Mediacom Communications reported its best third-quarter results since 2002, with revenue up 11% to $305.6 million and cash flow up 10.3% to $110.8 million.
But subscriber metrics were mixed. While Mediacom continued to pare basic-subscriber declines -- it lost 6,000 basic customers in the period versus a loss of 17,000 in the same period last year -- digital and high-speed-data additions appeared to slow.
Mediacom added 18,000 digital customers in the quarter compared with 22,000 last year, and high-speed-Internet additions, at 28,000 in the period, were only slightly better than the 27,000 the MSO added during the same period in 2005.
The Middletown, N.Y.-based cable company also added about 17,000 telephone customers in the period, down from 20,000 additions in the second quarter. However, if adjusted for bad-debt disconnects of 3,000-4,000 telephone customers in the period, third-quarter growth would have been even with the previous period.
Mediacom ended the period with about 83,000 telephone customers and said the service is available in about 65% of its total footprint. That should expand to 80% by the end of the year.
Executive vice president of operations John Pascarelli said on a conference call with analysts that one of the company’s goals is to win back customers who have left Mediacom for satellite service or for telephone companies offering a package of video (through satellite), voice and digital-subscriber-line high-speed-Internet service.
He added that Mediacom is investigating offering triple-play packages to those former customers.
“We’re going to come up with a little more aggressive offers to those households,” Pascarelli said. “We’ll give them some long-term commitments on pricing for our bundled products, and it will probably be below, on a targeted basis, the $99 [per month] offer. We’re testing some things right now that we’re planning on using. We’ll be using probably more direct sales next year to hit every home.”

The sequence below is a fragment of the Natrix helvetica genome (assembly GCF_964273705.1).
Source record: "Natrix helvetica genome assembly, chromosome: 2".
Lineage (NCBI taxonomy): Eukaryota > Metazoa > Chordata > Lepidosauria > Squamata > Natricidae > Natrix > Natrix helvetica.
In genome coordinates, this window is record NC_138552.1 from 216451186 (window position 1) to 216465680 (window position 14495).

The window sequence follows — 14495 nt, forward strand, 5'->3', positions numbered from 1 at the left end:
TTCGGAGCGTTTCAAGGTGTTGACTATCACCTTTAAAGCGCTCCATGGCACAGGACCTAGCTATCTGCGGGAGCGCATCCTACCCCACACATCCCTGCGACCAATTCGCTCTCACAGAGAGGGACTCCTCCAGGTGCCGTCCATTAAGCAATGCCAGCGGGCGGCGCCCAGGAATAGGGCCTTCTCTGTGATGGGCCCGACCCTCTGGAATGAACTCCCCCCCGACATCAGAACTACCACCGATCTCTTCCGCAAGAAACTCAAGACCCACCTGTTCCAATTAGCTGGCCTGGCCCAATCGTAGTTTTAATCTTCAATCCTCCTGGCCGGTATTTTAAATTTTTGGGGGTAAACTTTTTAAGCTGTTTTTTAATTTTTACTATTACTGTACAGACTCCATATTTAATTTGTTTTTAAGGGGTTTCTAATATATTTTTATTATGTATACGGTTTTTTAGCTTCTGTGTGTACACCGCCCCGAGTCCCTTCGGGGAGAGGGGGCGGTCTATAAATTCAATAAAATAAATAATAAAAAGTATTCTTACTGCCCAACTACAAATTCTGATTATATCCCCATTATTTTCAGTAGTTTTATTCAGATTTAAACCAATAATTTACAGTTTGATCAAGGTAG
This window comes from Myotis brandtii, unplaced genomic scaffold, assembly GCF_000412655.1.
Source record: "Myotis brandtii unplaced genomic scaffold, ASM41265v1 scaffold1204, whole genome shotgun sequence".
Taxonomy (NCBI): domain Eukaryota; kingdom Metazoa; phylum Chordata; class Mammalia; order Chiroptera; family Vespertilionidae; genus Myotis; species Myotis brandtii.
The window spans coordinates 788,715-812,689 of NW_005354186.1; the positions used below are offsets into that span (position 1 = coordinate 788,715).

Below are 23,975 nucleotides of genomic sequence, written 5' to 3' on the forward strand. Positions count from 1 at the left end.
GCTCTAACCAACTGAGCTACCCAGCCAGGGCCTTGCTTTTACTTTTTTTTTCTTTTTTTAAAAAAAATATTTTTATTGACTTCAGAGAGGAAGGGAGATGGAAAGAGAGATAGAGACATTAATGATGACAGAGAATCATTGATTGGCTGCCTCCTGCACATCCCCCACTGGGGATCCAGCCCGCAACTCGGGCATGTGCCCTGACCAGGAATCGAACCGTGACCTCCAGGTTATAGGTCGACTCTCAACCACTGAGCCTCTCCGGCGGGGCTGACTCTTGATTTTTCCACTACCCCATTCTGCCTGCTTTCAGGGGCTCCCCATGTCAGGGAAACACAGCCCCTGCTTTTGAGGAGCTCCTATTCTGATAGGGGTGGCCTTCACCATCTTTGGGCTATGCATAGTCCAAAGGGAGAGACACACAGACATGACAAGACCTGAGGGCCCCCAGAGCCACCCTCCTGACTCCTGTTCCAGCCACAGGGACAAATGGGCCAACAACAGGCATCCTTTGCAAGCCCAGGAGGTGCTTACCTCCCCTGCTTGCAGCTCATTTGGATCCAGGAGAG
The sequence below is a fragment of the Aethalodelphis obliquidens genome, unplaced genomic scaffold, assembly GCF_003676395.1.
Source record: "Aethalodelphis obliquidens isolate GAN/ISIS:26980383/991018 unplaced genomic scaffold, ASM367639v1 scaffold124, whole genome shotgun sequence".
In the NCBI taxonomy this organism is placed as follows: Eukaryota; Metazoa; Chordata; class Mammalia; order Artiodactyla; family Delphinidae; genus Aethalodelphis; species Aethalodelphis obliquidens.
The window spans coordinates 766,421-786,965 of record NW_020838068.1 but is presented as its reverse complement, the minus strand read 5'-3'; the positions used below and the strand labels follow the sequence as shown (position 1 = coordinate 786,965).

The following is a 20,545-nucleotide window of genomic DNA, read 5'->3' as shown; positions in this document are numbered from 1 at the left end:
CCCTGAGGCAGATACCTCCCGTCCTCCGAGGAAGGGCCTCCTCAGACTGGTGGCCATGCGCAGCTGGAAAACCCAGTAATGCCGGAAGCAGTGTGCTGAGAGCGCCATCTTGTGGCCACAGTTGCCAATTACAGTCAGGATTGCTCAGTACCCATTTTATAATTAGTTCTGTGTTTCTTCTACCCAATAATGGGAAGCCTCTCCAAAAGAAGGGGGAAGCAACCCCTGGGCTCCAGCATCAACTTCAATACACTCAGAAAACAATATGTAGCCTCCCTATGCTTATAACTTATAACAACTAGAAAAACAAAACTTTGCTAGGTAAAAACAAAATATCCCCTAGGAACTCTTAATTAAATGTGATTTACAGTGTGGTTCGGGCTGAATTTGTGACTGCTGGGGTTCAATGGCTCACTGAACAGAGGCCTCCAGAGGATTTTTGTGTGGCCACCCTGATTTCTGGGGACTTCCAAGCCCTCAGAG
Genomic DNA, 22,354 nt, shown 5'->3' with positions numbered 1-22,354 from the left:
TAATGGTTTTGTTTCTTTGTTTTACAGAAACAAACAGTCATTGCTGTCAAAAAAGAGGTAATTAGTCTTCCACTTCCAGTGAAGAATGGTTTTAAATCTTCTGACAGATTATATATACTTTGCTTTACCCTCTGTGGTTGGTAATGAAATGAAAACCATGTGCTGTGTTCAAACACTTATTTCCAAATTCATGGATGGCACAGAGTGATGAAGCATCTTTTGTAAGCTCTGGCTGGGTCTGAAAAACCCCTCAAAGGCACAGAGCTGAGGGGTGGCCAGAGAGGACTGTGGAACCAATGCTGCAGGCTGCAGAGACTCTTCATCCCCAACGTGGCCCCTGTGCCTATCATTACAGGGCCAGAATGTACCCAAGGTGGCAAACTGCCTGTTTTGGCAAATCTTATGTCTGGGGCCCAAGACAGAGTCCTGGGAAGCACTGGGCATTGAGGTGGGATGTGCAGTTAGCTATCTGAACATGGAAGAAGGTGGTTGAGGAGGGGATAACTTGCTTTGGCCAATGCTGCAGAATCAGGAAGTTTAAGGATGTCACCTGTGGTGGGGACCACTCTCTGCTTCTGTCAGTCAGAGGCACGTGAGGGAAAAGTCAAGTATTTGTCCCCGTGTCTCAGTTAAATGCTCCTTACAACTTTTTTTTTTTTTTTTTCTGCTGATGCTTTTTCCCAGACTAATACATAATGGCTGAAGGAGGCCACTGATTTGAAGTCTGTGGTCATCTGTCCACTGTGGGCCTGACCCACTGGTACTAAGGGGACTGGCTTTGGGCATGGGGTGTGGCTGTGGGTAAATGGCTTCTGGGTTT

Mediacom chairman Rocco Commisso also addressed the company’s recent battle with Sinclair Broadcast Group over retransmission consent (www.multichannel.com/article/CA6387051.html). Commisso said that on Sept. 28 “at exactly 3:48 p.m.,” Sinclair broke off negotiations with Mediacom and pulled the plug on its broadcast stations in Mediacom territories.
Mediacom filed an antitrust suit against Sinclair in federal court in Iowa last month, and it filed a compliant with the Federal Communications Commission Tuesday to force Sinclair back to the negotiating table and to allow Mediacom to carry the stations while it works out the dispute.
“We are ready to sit down with Sinclair at any time or any place to negotiate a fair market-driven deal,” Commisso said on the conference call. “We have already told Sinclair that we’re asking for nothing better or nothing worse than the deals they have already claimed to have negotiated with Comcast or Insight [Communications]. Alternatively, they can have any deals we have negotiated with any of the other 475 stations in our markets.”
Later, Commisso said the dispute primarily revolves around pricing and bundling, although he would not reveal what price Sinclair is asking for. According to Mediacom, Sinclair desired to bundle its major network-affiliate stations -- ABC, NBC, CBS and Fox -- with stations affiliated with fledgling broadcasters MyNetworkTV and The CW.
“We told them we were not interested in carrying those stations because they are unproven and not worth the price they were asking for. Their strategy was it’s all or nothing,” Commisso added.